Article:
I’m not a big fan of Lawrence Summers, but he had an interesting op-ed article in the Financial Times early this month. He observes that, unnoticed by most domestic stock market commentators, the foreign- exchange value of the dollar has steadily deteriorated since Mr. Trump’s inauguration. Currency futures markets are predicting a continuing deterioration in the coming years. He thinks the two things are connected. I do, too.
To my mind, what is happening on Wall Street recently is that currency market worry is now seeping into stock trading as well. If someone forced me to pick a catalyst for this move (I would prefer not to), I’d say it was the possibility, introduced in the press investigation of Cambridge Analytica, that what we’ve believed to be Mr. Trump’s uncanny insight into human motivation (arguably his principal redeeming feature) may be nothing more than his reading a script CA has prepared for him. This would echo the contrast between the role of successful businessman he played on reality TV vs. his sub-par real-world record (half the return of his fellow real estate investors while assuming twice the risk).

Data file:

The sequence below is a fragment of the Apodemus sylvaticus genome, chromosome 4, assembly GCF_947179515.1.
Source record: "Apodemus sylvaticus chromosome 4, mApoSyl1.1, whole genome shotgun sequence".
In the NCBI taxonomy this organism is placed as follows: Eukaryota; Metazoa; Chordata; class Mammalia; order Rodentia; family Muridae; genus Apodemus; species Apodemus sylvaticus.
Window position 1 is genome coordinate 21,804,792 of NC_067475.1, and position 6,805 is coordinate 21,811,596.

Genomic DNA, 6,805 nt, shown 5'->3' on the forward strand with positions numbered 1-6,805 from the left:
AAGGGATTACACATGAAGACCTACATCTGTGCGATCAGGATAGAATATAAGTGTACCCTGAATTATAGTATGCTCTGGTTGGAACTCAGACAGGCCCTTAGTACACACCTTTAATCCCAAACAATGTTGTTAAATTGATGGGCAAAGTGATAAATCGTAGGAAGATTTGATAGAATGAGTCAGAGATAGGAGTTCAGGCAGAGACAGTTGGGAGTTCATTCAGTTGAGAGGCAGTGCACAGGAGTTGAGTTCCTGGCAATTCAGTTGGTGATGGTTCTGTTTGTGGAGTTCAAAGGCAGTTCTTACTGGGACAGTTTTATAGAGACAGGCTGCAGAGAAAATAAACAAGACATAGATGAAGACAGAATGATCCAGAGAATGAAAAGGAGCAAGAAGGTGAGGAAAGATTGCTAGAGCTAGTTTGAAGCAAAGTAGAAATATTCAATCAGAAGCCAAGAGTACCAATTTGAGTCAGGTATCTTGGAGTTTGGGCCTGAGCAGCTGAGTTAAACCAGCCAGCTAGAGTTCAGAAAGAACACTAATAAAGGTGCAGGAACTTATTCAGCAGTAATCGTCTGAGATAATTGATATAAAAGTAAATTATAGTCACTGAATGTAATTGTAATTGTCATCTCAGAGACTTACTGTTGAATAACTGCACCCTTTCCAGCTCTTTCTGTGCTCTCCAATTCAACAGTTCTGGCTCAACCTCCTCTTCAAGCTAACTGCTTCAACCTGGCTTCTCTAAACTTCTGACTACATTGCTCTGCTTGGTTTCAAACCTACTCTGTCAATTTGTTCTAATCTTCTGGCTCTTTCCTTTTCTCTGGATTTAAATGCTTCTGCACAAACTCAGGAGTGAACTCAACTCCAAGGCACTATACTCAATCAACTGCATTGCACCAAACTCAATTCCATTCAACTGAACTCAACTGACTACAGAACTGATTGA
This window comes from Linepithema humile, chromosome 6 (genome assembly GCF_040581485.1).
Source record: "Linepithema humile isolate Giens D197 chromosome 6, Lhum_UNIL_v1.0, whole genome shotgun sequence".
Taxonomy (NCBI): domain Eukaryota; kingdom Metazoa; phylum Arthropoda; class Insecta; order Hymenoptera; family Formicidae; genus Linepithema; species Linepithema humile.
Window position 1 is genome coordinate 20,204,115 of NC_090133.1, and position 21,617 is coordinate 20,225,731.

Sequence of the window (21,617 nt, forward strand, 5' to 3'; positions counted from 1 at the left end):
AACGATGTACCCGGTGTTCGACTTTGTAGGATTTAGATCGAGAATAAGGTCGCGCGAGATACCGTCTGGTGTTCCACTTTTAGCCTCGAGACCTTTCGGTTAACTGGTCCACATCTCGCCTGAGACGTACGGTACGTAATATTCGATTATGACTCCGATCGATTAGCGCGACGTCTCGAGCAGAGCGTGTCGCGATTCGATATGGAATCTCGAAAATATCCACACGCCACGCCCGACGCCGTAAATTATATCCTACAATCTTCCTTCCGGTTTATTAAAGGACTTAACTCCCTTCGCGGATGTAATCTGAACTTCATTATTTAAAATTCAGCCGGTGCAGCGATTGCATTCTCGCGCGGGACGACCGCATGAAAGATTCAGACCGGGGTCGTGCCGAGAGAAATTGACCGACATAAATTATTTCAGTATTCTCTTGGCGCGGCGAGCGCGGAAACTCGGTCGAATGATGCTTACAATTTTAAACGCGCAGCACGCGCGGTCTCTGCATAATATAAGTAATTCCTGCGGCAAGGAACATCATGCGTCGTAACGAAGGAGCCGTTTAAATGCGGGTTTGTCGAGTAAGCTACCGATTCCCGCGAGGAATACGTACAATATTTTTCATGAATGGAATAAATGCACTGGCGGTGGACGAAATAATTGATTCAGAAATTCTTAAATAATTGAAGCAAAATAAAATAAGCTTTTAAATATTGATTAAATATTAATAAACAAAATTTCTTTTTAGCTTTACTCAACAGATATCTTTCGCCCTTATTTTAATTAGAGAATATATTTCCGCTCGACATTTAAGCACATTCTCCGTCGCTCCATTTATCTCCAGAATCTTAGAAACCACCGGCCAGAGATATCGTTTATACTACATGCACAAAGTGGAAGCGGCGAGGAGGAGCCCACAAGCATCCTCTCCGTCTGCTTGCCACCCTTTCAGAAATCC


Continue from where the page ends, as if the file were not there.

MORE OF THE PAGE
The real economic issue is not Mr. Trump’s flawed self, though. Rather, it’s the idea that public policy in Washington generally, White House and Congress, seems to have shifted from laissez faire promotion of businesses of the future to the opposite extreme–protecting sunset industries at the former’s expense. In this scenario, overall growth slows, and the country doubles down on areas of declining economic relevance.
We’ve seen this movie before–in the conduct of Tokyo, protecting the 1980s-era businesses of the descendants of the samurai while discouraging innovation. The result has been over a quarter-century of economic stagnation + a collapse in the currency.
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